Long-term capital gains tax will fund insurance, MSPs: Jaitley

New Delhi: The proposed 10 per cent tax to be levied on long-term capital gains (LTCG) alone will be able to fund both the National Health Protection Scheme (NHPS) and increased minimum support prices (MSPs) for farmers, Finance Minister Arun Jaitley said here on Friday.

At India TV Budget Conclave, Jaitley said it was a wrong assumption that small investors will be hit by LTCG tax.

“In reality, there were foreign financial institutions and large corporates who were gaining from LTCG. Last year alone, the profit made from LTCG was Rs 367,000 crore, and this was exempted from tax. This year, we have imposed 10 per cent tax, and this alone can fund both the MSP hike and national medical insurance scheme.”

He said that he did realise that there were risks in it, but such difficult decisions “have to be taken”.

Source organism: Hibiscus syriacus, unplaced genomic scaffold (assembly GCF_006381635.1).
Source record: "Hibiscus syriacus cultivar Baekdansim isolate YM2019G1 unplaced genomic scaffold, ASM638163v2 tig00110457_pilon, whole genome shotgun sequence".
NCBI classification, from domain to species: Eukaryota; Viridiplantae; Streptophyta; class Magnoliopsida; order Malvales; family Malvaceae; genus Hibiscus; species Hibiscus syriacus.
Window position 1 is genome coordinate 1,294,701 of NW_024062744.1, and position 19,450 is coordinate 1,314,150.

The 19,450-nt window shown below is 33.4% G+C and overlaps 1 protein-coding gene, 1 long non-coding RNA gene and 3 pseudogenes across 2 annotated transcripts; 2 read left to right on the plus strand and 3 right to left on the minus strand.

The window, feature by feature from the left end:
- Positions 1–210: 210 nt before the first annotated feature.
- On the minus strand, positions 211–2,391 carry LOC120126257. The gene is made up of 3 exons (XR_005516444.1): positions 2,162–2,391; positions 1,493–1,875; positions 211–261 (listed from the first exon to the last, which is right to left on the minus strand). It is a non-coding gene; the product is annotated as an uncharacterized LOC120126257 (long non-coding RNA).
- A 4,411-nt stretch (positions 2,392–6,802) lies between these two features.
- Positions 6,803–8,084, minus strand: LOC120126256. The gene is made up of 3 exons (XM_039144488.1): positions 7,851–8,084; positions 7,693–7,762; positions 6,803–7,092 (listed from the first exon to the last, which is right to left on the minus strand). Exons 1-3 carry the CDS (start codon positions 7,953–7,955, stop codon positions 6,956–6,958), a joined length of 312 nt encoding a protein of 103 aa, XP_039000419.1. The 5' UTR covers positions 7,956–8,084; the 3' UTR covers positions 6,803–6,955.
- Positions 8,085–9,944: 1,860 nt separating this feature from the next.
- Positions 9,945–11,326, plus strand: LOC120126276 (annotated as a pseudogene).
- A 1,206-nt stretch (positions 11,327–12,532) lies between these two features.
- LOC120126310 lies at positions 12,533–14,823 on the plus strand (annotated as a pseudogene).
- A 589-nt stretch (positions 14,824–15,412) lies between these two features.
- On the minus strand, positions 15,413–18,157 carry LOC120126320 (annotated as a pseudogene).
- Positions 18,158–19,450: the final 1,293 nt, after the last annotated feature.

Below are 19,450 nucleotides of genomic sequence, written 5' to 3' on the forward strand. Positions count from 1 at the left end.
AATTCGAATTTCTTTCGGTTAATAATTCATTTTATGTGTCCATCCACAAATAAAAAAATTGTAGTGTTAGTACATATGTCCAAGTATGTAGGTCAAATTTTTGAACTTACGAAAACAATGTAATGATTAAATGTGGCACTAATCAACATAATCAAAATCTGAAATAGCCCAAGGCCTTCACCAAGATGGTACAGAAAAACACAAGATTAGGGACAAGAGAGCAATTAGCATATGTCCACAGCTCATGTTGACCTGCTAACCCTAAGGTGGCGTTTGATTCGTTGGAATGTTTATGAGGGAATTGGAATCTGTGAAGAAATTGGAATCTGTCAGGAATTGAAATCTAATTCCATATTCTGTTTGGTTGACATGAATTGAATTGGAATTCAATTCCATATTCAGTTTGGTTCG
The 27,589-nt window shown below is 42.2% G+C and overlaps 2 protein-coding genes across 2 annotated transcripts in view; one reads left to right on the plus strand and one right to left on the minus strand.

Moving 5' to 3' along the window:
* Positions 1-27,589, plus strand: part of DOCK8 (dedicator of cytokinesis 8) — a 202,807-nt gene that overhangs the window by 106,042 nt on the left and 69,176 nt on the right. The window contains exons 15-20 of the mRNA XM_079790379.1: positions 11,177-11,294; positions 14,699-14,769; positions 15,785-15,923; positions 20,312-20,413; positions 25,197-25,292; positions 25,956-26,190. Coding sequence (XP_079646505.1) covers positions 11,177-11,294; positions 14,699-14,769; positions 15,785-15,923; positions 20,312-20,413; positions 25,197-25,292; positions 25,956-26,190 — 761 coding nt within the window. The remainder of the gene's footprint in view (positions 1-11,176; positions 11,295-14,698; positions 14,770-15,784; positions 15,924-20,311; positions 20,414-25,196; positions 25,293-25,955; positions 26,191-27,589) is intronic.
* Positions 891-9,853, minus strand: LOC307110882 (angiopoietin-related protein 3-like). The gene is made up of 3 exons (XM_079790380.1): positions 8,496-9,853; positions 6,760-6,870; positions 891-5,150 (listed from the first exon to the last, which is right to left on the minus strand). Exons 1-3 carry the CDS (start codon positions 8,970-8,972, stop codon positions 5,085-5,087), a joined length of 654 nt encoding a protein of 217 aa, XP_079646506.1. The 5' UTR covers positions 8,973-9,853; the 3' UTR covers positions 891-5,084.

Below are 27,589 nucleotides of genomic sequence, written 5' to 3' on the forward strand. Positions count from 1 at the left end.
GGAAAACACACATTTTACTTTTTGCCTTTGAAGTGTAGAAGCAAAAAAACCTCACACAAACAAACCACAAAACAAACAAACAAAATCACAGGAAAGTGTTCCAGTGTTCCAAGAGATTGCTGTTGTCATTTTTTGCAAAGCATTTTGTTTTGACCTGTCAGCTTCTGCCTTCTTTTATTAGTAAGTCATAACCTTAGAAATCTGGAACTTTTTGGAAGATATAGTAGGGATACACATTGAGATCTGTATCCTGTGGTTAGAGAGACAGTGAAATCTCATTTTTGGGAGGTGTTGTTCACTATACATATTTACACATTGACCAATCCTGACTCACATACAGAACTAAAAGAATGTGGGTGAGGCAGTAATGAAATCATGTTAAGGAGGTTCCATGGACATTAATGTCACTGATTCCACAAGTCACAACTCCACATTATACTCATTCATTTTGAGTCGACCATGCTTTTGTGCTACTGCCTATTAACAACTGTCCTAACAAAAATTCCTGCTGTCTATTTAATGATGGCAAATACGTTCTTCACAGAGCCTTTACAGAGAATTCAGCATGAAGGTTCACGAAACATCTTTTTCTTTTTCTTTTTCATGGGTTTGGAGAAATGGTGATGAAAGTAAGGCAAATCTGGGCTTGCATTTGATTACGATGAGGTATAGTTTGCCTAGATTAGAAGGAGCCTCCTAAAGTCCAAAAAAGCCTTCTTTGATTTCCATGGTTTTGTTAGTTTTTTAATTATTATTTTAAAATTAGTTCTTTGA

On NHPS, Jaitley said the scheme was both a “sewa” (service) and “vyavsay” (business).

He disclosed that during the NITI Aayog public health presentation given to the Union government before the Budget, it was proposed to make the scheme universal, but “we decided to take the initial step with 10 crore poor, vulnerable families”.

“The cost component could range from Rs 7,000-10,000 crore. In a Rs 24-25 lakh crore Budget, I have kept aside Rs 2,000 crore for this scheme and shall provide more funds when necessary,” the Finance Minister said as he refused to react to his predecessor P. Chidambaram’s remark that the proposed healthcare scheme was a “jumla” (gimmick).

Asked about the availability of hospitals for implementing the ambitious healthcare scheme, Jaitley said: “Mostly Tier-1 and Tier-2 cities have large number of hospitals, but districts need 400-500 bed hospitals.

“Once the funding mechanism is decided, we hope others would come forward. This is ‘sewa’ (service) and ‘vyavsay’ (business) both. This scheme will be implemented with the help of state governments.”

Jaitley reminded that the GST Council was a model of cooperative federalism, where both the Centre and states sit together and decide taxation rates.